“Rockin’-‘n’-rollin’ in Hecate Strait . . .

. . . to Haida Gwaii we go! The chart shows the way ‘cross the water today through the white and swirling foam! Over the ocean and through the waves, now the islands’ shores we spy. Hurrah for the Haida whose home this is, hurrah for a sunny sky!”

WE MADE IT! And it was quite a trip from Bent Harbour, which we left at 6:30 am in the rain, across Hecate Strait, to Ikeda Cove on Moresby Island in Haida Gwaii, where we anchored at about 7:30 pm and where it is raining gently as I type this on the morning of Sunday, June 5. Forecasts indicated that we should have good sailing winds from the south and relatively small ocean swells in a tolerably comfortable direction over the course of the 85-mile, approximately-11-hour journey, but the wind decided to blow from the east instead of the south and dropped earlier that expected, and the southerly swells became very confused and so were higher and choppier and much more uncomfortable that we’d hoped they would be.

We motor-sailed with the large foresail (the jib) raised for about an hour after leaving Bent Harbor, then raised the mainsail as the rain tapered off, the skies brightened, and the wind rose to around 15 kts., and we finally sailed at a good speed for about eight hours, though the direction of the swells caused the sails to swing and bang and snap with frighteningly loud (in my opinion!) reports until I felt as if I were at a rifle range during target practice. I had begun to feel unwell by mid-morning, and having to climb down below-decks and make my way into the aft head to answer calls of nature made the queasiness worse. I couldn’t fall asleep in the cockpit because of the explosive slapping and banging of the sails, and so I chewed ginger chunks and pastilles, curled up on one of the cockpit benches, and rested my head on the outside edge of the cockpit where I could take deep breaths of fresh air and see the horizon, while Walt had to spend the entire duration of the trip at the helm, most of the time using the autopilot but steering the boat manually when the seas were particularly troublesome.

When the wind dropped, at about 4 pm, to speeds too low to allow sailing, the Captain furled the sails, started the engine, and turned the boat so that the seas weren’t so choppy and rough and weren’t coming at the boat from all directions at once, and on we went, with the Braesail rocking and rolling back and forth and pitching a little, and the First Mate recovering somewhat from her “mal de mare” (I managed to avoid “tossing my cookies,” but neither of us felt like eating the peanut butter cookies I’d made on Friday!). Showers alternated with sun-breaks throughout the day, and as we approached–at last!–the misty shores of the islands of the Haida Gwaii archipelago, with sun-diamonds sprinkled over the water and gauzy blue-gray clouds resting on the mountain tops like gigantic mounds of combed cotton wool, what a magical experience we shared!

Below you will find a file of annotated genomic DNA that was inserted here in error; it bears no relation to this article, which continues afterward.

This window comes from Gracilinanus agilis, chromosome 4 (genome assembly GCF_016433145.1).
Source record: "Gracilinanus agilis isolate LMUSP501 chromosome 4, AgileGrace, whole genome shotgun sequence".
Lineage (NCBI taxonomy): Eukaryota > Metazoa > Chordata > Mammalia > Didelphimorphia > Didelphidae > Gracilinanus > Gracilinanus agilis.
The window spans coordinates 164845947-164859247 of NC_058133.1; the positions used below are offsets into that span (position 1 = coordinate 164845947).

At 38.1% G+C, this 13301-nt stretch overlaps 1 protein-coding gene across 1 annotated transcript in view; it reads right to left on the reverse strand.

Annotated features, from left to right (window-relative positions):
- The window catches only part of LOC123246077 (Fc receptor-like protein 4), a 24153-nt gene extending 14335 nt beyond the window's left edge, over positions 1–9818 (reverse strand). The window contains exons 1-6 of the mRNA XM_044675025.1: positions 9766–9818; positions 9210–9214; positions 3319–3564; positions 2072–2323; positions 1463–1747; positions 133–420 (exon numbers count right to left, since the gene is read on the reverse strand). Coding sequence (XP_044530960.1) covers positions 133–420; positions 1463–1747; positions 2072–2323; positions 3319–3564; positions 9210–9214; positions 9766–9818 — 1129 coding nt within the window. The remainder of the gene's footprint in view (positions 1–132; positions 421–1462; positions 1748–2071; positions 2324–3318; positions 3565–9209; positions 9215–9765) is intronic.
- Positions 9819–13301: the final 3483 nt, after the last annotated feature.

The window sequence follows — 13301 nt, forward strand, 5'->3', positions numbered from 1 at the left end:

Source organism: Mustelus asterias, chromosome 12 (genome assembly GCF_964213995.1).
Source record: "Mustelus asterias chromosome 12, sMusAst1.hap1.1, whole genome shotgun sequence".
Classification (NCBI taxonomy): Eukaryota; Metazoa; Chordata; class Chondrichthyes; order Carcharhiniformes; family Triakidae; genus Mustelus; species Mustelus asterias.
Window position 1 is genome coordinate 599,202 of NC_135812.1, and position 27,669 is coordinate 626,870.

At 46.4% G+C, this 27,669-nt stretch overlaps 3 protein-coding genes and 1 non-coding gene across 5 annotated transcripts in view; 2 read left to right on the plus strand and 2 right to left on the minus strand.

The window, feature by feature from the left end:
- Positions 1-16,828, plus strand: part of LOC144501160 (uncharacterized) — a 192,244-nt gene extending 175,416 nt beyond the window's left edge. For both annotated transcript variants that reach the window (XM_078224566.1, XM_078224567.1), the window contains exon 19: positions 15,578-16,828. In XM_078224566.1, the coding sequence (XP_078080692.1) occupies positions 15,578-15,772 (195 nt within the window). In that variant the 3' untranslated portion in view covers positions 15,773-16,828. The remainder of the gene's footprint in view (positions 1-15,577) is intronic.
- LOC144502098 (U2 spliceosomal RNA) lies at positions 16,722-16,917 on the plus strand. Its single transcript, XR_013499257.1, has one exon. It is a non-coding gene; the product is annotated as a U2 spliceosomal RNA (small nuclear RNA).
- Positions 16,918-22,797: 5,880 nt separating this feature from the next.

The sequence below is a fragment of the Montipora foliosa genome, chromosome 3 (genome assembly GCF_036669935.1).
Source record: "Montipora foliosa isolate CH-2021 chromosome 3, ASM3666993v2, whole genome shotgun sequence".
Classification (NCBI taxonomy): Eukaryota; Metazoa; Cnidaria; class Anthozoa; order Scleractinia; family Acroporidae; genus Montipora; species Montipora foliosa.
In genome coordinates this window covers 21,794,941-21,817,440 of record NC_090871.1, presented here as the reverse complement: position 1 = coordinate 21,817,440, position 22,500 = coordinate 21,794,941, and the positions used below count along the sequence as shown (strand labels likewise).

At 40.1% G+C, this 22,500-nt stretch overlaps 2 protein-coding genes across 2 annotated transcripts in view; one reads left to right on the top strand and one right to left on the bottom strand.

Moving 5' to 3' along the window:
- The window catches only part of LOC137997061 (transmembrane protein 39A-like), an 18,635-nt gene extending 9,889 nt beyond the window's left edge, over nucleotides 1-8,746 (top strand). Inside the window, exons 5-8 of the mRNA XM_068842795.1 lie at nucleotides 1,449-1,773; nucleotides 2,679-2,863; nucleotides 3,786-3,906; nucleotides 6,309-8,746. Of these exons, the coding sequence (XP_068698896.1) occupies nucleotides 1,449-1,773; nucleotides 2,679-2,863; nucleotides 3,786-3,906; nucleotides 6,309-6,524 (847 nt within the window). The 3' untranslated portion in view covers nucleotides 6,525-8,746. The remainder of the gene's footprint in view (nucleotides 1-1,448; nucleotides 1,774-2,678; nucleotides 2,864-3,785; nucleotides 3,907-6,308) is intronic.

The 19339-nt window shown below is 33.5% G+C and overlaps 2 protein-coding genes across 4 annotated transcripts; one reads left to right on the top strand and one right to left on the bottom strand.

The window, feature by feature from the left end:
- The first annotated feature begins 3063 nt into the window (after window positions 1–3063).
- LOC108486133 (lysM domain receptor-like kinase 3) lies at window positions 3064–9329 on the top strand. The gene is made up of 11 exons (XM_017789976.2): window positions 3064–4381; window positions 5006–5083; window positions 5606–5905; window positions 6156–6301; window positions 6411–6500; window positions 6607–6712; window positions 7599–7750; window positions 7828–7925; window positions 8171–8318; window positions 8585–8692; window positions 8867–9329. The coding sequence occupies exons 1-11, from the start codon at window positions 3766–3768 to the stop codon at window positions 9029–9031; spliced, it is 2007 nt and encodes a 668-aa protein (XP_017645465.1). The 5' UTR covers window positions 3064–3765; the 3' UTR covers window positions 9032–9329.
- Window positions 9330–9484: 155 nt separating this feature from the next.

Because the Captain (also the Navigator) had changed course to run WITH the sea swells instead of fighting them as evening drew on, we decided to drop hook in long, well protected, empty, QUIET, Ikeda Cove, instead of attaching Braesail to a bouncing mooring buoy in Rose Harbour, directly to the south, as we’d planned. And so Ikeda Cove, surrounded by very tall evergreens, jagged rocks, some high hills, and a soft-green meadow in which I could see deer grazing as we anchored, became our first Haida Gwaii anchorage.

Sunset in Ikeda Cove on our first night in Haida Gwaii (taken at about 10 pm)

We were too tired to be hungry, and so finished some of the snacks I’d brought up to the cockpit and went to bed a little after 10 pm. We both needed, and were blessed with, a long, sound sleep, and are spending the day at anchor, resting and reading, and doing more trip planning for the upcoming several weeks after sharing the Pentecost Sunday Eucharist around the table in our main cabin. We ARE looking forward to seeing some sunshine this evening.

NOTE: While we are in remote areas with no connectivity, we cannot supply maps with our blog posts, but you can follow our travels, and see where we are, on the Web sites listed in the very first post you’ll see when you visit https://braesail.com.

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